A Fine Shinto Katana Signed By Kiyomitsu Circa 1670A good Shinto smith that had a most distinctive angular cut finish to his blades nakago, they are the sogi-otoshi (Shaved off ) type. Fine fushi kashira of patinated copper with pure gold relief decoration of a fully armoured samurai oh horseback the kashira depicts the samurai with his bow held between his teeth, the samurai on the fushi is riding his horse crossing a rough river holding his bow and his tachi at his waist. The tsuba has a silver applied rim and the design is sukashi piercings showing a circle of arrow flights to complement the fittings. The blade is in need of polishing. Starting around the year 1400, long swords signed with the "katana" signature were made. This was in response to samurai wearing their tachi in what is now called "katana style" (cutting edge up). Japanese swords are traditionally worn with the signature facing away from the wearer. When a tachi was worn in the style of a katana, with the cutting edge up, the tachi's signature would be facing the wrong way. The fact that swordsmiths started signing swords with a katana signature shows that some samurai of that time period had started wearing their swords in a different manner. However, it is thought by many, that as many as 70% of katana made were never signed at all. 25 inch blade tsuba to tip.37.75 inches long in saya overall
Code: 20341Price: 4750.00 GBP
A WW2 German Luftwaffe Service Belt Buckle Maker Marked and Dated 1940Made by H Aurich, Dresden.
Code: 20340Price: 135.00 GBP
A Koto Period Katana, Partial Remaining Bladesmith SignatureSigned dragon sword mounts in patinated copper and gold. Ishime stone effect lacquer saya. Mokko iron tsuba inlaid with relief figures. The production of swords in Japan is divided into specific time periods: jokoto (Ancient swords, until around 900 A.D.), koto (old swords from around 900–1596), shinto (new swords 1596–1780), shinshinto (new new swords 1781–1876), traditional gendaito (modern swords 1876–1945). Blade could be improved with repolishing.
The first use of "katana" as a word to describe a long sword that was different from a tachi is found in the 12th century. These references to "uchigatana" and "tsubagatana" seem to indicate a different style of sword, possibly a less costly sword for lower ranking warriors. The evolution of the tachi into the katana seems to have started during the early Muromachi period (1337 to 1573). Starting around the year 1400, long swords signed with the "katana" signature were made. This was in response to samurai wearing their tachi in what is now called "katana style" (cutting edge up). Japanese swords are traditionally worn with the signature facing away from the wearer. When a tachi was worn in the style of a katana, with the cutting edge up, the tachi's signature would be facing the wrong way. The fact that swordsmiths started signing swords with a katana signature shows that some samurai of that time period had started wearing their swords in a different manner. However, it is thought by many, that as many as 70% of katana made were never signed at all.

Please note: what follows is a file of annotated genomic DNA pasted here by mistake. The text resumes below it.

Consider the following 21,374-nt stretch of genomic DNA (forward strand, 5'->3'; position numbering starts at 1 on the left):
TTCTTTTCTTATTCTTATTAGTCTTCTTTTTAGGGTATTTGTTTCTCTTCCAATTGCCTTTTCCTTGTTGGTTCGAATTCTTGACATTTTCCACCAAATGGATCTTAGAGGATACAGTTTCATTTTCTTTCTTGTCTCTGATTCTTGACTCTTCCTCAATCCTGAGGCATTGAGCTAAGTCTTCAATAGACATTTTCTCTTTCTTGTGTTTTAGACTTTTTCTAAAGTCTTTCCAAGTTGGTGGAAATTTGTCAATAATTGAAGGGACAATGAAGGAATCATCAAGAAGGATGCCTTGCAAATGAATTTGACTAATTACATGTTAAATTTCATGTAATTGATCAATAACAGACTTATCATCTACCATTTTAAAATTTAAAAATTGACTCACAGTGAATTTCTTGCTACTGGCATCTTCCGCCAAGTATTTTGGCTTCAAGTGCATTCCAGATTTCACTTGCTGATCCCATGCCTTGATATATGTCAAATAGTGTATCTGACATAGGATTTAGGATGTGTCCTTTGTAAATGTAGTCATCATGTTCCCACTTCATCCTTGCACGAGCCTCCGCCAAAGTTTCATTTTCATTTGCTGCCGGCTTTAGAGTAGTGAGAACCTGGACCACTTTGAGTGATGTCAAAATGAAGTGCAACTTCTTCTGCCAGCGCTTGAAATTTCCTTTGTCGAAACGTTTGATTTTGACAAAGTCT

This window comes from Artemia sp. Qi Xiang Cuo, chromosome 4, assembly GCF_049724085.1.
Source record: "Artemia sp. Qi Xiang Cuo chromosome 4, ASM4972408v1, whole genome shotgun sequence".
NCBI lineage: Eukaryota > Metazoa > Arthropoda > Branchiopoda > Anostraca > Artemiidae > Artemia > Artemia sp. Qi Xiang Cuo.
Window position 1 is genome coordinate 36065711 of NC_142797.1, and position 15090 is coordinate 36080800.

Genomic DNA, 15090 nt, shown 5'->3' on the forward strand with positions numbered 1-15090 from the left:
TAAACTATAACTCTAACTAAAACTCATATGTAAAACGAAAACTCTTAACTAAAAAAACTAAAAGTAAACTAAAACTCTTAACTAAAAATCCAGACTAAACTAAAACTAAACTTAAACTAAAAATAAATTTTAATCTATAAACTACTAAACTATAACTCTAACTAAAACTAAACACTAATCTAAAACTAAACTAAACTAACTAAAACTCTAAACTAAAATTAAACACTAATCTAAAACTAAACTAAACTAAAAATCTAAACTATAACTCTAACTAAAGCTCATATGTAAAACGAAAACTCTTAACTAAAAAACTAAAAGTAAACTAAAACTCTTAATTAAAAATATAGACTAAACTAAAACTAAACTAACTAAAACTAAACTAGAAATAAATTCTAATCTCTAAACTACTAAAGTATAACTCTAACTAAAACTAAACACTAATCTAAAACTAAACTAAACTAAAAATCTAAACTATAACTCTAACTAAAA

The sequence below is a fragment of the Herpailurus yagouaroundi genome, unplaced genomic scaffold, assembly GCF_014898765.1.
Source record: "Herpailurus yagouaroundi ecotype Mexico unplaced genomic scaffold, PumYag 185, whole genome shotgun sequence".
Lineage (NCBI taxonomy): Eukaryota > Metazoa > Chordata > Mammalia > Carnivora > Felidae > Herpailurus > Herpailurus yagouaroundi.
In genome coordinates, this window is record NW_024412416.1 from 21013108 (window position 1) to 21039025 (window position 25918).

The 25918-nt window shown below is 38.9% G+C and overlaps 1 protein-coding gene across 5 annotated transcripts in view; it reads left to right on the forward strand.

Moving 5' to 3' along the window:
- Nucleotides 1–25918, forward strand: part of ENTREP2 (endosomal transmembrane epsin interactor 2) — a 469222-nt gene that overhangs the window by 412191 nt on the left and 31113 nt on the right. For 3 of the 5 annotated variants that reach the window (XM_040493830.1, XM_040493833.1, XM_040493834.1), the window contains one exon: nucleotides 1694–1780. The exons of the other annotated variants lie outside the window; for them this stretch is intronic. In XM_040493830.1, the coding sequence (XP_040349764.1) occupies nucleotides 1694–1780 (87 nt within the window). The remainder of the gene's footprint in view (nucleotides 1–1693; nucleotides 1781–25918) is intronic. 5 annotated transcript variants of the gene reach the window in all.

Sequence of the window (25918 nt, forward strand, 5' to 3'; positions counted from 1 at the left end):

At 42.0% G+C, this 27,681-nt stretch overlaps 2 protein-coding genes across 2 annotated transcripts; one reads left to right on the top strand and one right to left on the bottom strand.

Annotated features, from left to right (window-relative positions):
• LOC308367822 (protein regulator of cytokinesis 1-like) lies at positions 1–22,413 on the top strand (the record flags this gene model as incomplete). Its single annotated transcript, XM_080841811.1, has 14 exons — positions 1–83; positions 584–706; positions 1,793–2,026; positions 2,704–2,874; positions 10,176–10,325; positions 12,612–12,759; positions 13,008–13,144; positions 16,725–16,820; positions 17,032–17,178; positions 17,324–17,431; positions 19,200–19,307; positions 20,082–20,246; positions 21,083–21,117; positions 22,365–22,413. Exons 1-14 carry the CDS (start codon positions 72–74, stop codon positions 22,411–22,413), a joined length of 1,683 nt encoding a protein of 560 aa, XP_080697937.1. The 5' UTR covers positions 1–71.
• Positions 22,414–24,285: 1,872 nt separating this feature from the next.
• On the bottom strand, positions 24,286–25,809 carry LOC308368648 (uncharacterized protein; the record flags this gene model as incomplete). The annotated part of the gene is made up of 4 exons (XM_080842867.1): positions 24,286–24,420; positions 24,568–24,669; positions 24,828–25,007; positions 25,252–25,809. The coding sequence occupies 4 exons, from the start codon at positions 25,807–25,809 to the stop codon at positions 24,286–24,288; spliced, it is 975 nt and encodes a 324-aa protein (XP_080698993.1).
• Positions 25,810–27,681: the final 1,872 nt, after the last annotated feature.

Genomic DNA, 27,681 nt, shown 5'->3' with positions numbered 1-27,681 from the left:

The rise in popularity of katana by samurai is believed to have been due to the changing nature of close-combat warfare. The quicker draw of the sword was well suited to combat where victory depended heavily on fast response times. The katana further facilitated this by being worn thrust through a belt-like sash (obi) with the sharpened edge facing up. Ideally, samurai could draw the sword and strike the enemy in a single motion. Previously, the curved tachi had been worn with the edge of the blade facing down and suspended from a belt
The length of the katana blade varied considerably during the course of its history. In the late 14th and early 15th centuries, katana blades tended to be between 68 to 73 cm (26 to 28 in) in length. During the early 16th century, the average length was closer to 60 cm (23.5 in). By the late 16th century, the average length returned to greater lengths. However, with every new owner [and early blades may have had 20 owners] the blade could be reduced if required to fit, and the shorter samurai would need shorter swords however long the considered norm may have been. 37.5 inches long in saya. 27.5 inch blade from tsuba to tip.
Code: 20339Price: 4950.00 GBP